Israel's leader has played down what is being seen as an embarrassing slip when he appeared to admit the country had a nuclear arms capability.
On Monday, Prime Minister Ehud Olmert included Israel among a list of nuclear states, undoing a decades-old stance of "ambiguity" on whether it had the bomb.
"Our policy has not changed," Prime Minister Ehud Olmert told reporters during a press conference in Berlin.
Some Israeli politicians and newspapers have called for his resignation.
Nuclear analysts believe Israel has a large stockpile of nuclear warheads, but it refuses to confirm or deny their existence.
Israel has never signed the Nuclear Non-Proliferation Treaty (NPT), designed to prevent the global spread of nuclear arms.
As a result, it is not subject to inspections or the threat of sanctions by the United Nations nuclear watchdog, the IAEA.
The controversial remarks came in a TV interview at the start of Mr Olmert's visit to Germany, in which he was asked about Iran's alleged pursuit of nuclear weapons.
He said Israel did not threaten "any nation with annihilation" while he claimed Iran had openly threatened to wipe Israel off the map.
"Can you say that this is the same level, when they [Iran] are aspiring to have nuclear weapons, as America, France, Israel, Russia?" he said.
A day later, following a meeting with German Chancellor Angela Merkel, Mr Olmert insisted the uproar was unnecessary and there was no need for further explanation.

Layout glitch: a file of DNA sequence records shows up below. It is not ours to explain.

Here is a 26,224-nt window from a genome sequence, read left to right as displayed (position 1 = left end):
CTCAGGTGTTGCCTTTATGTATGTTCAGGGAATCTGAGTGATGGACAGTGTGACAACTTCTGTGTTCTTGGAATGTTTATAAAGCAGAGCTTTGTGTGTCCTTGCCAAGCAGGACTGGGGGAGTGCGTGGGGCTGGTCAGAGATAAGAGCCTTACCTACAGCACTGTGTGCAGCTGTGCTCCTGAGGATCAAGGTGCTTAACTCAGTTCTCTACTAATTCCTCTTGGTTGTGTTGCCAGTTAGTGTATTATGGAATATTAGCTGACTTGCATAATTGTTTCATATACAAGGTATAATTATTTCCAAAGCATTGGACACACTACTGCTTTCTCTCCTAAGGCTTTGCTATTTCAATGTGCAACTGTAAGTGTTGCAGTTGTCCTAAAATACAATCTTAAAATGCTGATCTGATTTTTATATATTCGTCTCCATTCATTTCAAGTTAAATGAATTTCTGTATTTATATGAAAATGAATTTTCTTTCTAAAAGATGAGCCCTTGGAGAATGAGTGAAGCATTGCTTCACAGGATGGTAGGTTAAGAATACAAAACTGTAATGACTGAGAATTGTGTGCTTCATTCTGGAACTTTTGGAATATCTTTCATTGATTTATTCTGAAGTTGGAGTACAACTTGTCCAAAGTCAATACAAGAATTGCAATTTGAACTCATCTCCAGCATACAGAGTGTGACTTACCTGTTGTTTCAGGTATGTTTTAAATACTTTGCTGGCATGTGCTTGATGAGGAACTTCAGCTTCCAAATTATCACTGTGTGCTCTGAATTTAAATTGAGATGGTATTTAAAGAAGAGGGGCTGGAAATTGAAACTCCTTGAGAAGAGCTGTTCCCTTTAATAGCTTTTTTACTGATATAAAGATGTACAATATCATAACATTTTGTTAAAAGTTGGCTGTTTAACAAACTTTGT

"Israel will not be the first country to introduce nuclear weapons to the region. That is our policy and it will not change," Mr Olmert said.
The "no-first-introduction" argument has been challenged by critics since the 1986 revelations of former nuclear technician Mordechai Vanunu.
Israeli officials have since insisted it is linked to a commitment not to test nuclear weapons in the Middle East, which it has not done.
Mr Olmert's remarks dominated the Israeli press on Tuesday, with some headlines criticising him for "a nuclear slip of the tongue".
He also came under fire from a number of opposition politicians.
Former Foreign Minister Silvan Shalom, of the opposition Likud party, told Army Radio the remarks caused "great harm" to Israel's efforts to prevent Iran acquiring a nuclear weapon.
Silvan Shalom said Mr Olmert had given tools to Israel's enemies
He said the prime minister "gave tools" to Israel's enemies, who questioned why Iran should not be allowed nuclear weapons if Israel confirmed it had them itself.
Another opposition politician, Yossi Beilin of the Meretz party, questioned Mr Olmert's fitness to lead.
"The prime minister's amazing statement regarding nuclear capability indicates a lack of caution bordering on irresponsibility," he is quoted as saying in Israeli daily Yedioth Ahronoth.
However, Yedioth analyst Ronan Bergman suggested Mr Olmert's apparent hint may have been deliberate and intended to boost Israel's deterrent advantage.
Last week, the new US defence secretary, Robert Gates, used a similar form of words to Mr Olmert during a Senate confirmation hearing.
BBC Middle East editor Jeremy Bowen says for political opponents who want Mr Olmert to resign this was only the latest security gaffe.
After failing to deliver the victory he promised in the conflict with Hezbollah in Lebanon in the summer, Mr Olmert's standing as a military leader is low.
Israeli commentators have predicted that Israel will now come under renewed pressure to allow inspections of its nuclear facilities.